Ruby Response

Typhoon Hagupit, also locally known as Typhoon Ruby, entered the Philippine Area of Responsibility (PAR) late on 3 December as a Category 5 super typhoon.

The Philippine government, through National Disaster Risk Reduction Management Council (NDRRMC), alerted all affected Local Government Units (LGU) regarding the possible impact of the typhoon. Philippine media made available information from the Philippine Atmospheric Geophysical and Astronomical Services Administration (PAGASA) regarding the movement of the typhoon and warnings on possible storm surges.

Millions have been evacuated to safer grounds while work and classes have been suspended in anticipation as the typhoon entered PAR. In Tacloban City, where more than 6,000 people died because of super typhoon Yolanda (Haiyan) in 2013, strictly enforced its preparations and evacuation measures to avoid the same fate.

On December 6, Ruby made its first landfall over Dolores, Easter Samar as a weakening Category 3 typhoon. The next day, Hagupit made its second landfall over Cataingan, Masbate. Early on 8 December, the storm generated a storm surge over Calauag, Quezon.

ADRA Philippines conducted an emergency response on December 10-14, 2014 for the severely affected province of Samar (Region VIII). The response aimed to help 2,000 families and focused on two needs: food and shelter.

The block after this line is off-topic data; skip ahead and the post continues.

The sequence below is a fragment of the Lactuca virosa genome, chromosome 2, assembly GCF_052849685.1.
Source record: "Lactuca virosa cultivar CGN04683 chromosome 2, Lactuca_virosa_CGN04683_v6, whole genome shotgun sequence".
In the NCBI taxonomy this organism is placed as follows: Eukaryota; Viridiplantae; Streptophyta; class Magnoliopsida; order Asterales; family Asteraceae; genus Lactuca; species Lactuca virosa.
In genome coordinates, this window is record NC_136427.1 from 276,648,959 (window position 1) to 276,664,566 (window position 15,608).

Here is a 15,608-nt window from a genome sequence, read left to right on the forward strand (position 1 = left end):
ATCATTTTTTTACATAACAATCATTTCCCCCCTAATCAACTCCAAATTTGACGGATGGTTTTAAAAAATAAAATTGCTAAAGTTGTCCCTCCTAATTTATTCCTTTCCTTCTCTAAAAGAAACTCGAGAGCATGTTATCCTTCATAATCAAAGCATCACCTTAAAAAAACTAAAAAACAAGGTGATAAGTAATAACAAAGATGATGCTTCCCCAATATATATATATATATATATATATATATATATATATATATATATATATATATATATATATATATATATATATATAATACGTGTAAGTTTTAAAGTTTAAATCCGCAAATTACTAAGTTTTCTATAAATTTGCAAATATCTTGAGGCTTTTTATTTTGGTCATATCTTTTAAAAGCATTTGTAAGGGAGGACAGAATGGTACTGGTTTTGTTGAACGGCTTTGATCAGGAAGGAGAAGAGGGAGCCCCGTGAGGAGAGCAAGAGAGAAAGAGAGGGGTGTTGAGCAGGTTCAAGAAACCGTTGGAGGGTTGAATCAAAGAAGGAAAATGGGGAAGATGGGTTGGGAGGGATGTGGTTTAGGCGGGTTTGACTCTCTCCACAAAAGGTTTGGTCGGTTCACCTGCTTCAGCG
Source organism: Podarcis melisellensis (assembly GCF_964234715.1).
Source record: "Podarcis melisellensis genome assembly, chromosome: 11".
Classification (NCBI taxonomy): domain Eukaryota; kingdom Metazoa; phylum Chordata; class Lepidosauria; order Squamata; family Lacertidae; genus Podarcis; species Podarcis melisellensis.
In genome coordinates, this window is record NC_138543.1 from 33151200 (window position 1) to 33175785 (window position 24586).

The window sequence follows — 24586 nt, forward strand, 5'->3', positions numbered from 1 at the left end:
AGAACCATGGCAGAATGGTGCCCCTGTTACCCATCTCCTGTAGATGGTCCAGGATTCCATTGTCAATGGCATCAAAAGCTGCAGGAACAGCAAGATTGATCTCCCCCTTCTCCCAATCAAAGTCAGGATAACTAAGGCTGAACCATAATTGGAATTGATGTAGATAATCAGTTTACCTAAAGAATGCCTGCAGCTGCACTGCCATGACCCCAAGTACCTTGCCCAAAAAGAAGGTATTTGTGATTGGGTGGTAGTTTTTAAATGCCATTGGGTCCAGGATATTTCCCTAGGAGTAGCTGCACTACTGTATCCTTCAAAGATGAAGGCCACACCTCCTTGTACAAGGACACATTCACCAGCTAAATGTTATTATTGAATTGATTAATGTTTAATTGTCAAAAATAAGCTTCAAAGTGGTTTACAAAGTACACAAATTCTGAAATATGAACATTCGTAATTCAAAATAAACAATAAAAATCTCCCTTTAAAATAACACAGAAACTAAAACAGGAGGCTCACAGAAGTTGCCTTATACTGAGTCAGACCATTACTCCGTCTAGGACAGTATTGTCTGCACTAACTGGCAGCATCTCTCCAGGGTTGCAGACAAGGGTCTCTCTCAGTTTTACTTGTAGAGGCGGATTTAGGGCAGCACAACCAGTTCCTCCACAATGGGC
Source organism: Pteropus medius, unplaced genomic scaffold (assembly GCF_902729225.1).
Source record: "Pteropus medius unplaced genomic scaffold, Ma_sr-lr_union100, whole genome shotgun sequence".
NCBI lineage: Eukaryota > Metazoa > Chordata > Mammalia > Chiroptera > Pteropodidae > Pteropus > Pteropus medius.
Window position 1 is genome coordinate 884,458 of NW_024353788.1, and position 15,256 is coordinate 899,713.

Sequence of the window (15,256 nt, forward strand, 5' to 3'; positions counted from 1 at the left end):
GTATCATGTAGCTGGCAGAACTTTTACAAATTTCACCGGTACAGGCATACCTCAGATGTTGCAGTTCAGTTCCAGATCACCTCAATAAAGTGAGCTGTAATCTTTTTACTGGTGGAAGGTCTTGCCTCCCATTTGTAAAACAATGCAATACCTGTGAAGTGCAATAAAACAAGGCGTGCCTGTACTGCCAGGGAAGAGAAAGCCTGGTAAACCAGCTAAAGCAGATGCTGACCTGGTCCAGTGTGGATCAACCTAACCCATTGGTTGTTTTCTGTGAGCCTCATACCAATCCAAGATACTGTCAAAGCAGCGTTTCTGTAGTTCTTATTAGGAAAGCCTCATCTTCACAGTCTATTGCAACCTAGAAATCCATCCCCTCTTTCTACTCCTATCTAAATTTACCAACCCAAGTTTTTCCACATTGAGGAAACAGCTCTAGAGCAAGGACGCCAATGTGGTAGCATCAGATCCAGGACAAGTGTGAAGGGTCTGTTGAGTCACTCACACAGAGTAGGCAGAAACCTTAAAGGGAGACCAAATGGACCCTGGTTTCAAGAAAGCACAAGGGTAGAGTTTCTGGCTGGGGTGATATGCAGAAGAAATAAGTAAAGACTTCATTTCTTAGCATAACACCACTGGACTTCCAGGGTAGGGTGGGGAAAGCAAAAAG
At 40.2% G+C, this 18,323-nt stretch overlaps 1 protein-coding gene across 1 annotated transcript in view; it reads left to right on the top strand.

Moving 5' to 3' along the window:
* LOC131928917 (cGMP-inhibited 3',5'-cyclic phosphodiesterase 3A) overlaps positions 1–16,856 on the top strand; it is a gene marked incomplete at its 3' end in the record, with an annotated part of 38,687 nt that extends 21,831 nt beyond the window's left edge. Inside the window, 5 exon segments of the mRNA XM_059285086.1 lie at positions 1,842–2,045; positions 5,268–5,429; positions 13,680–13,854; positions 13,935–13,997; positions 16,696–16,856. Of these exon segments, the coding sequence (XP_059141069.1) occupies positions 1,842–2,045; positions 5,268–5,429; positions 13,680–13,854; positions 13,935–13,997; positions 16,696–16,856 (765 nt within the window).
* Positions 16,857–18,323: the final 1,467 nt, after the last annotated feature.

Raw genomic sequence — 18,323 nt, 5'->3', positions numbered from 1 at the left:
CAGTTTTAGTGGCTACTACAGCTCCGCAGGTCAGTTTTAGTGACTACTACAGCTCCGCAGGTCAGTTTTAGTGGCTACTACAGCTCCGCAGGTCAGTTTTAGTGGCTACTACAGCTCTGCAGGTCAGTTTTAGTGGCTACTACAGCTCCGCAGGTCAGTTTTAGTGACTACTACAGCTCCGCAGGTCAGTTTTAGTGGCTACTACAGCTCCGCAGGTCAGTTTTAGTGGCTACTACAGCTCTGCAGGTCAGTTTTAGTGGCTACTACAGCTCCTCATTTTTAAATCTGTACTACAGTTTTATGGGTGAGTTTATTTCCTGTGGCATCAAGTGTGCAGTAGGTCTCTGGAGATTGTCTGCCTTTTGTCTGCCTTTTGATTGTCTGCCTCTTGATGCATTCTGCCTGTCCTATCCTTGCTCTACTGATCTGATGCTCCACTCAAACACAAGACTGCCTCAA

ADRA identified more than 800 vulnerable indigent families living in the coastal community of Baybay, Catarman and gave each family a food aid pack containing 12 kilos of rice, 10 cans of sardines, 10 packs of noodles, 1 liter of cooking oil, 1 kilo of sugar, 500mg salt, 500mg beans, 500g can of diced fruits and 1 small jar of peanut butter.

Meanwhile, 517 tarpaulins were distributed to families with heavily damaged houses in the town of Can-avid and 401 in Manapas, both in Eastern Samar. The response provided emergency shelter aid to 918 households in total.

As Ruby exited PAR in the evening of December 10, at least 18 people had been confirmed dead by the typhoon, leaving nearly 916 injured according to the NDRRMC. Philippine Red Cross tallied the death toll at 27. Nearly 1 million families in nine regions were affected by the typhoon.

Damage in agriculture and infrastructure was estimated at P5 billion. The government reported a total of 290, 670 houses damaged. Electricity was lost in Eastern Visayas for more than two weeks.